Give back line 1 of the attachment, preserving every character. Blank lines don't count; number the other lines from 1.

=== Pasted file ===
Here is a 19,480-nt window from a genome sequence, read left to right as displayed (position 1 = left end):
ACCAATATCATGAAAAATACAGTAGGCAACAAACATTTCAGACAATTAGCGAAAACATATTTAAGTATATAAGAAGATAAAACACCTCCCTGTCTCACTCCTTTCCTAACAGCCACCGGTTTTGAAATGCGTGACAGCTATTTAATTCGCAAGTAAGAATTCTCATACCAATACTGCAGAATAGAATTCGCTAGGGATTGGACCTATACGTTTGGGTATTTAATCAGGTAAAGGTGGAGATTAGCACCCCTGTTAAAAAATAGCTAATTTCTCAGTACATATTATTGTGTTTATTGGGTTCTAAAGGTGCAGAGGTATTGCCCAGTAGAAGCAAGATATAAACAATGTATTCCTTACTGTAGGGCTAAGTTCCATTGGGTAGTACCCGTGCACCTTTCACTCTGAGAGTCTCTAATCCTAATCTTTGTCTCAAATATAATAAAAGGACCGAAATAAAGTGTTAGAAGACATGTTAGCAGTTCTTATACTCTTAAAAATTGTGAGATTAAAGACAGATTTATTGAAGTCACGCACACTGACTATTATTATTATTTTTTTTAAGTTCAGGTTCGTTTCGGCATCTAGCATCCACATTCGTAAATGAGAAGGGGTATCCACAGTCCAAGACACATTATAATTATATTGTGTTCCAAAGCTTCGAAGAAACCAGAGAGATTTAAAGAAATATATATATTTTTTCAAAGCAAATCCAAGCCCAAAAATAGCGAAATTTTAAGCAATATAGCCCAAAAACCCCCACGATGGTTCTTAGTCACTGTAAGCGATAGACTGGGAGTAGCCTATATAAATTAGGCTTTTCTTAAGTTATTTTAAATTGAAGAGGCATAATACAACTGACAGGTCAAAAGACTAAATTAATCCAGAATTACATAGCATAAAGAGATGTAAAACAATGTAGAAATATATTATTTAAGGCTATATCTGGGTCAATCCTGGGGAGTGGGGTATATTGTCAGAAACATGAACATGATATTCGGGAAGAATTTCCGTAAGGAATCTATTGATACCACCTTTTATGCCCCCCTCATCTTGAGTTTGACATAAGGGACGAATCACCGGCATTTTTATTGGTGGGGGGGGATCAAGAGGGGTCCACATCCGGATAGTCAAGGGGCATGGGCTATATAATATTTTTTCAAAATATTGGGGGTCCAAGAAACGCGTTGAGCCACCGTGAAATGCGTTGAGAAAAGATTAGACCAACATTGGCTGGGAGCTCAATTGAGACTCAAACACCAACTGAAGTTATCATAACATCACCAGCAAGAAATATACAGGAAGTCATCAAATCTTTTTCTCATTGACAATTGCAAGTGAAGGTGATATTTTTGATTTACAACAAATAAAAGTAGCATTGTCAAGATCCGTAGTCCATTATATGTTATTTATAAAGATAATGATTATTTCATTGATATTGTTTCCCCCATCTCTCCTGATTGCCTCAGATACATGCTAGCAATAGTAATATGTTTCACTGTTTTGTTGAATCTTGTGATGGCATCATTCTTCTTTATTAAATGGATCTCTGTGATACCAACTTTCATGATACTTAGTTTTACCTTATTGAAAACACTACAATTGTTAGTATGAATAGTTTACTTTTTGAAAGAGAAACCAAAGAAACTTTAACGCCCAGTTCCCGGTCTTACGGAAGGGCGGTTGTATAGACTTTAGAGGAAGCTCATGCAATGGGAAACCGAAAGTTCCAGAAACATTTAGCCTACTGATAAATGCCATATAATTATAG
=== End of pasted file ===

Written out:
Here is a 19,480-nt window from a genome sequence, read left to right as displayed (position 1 = left end):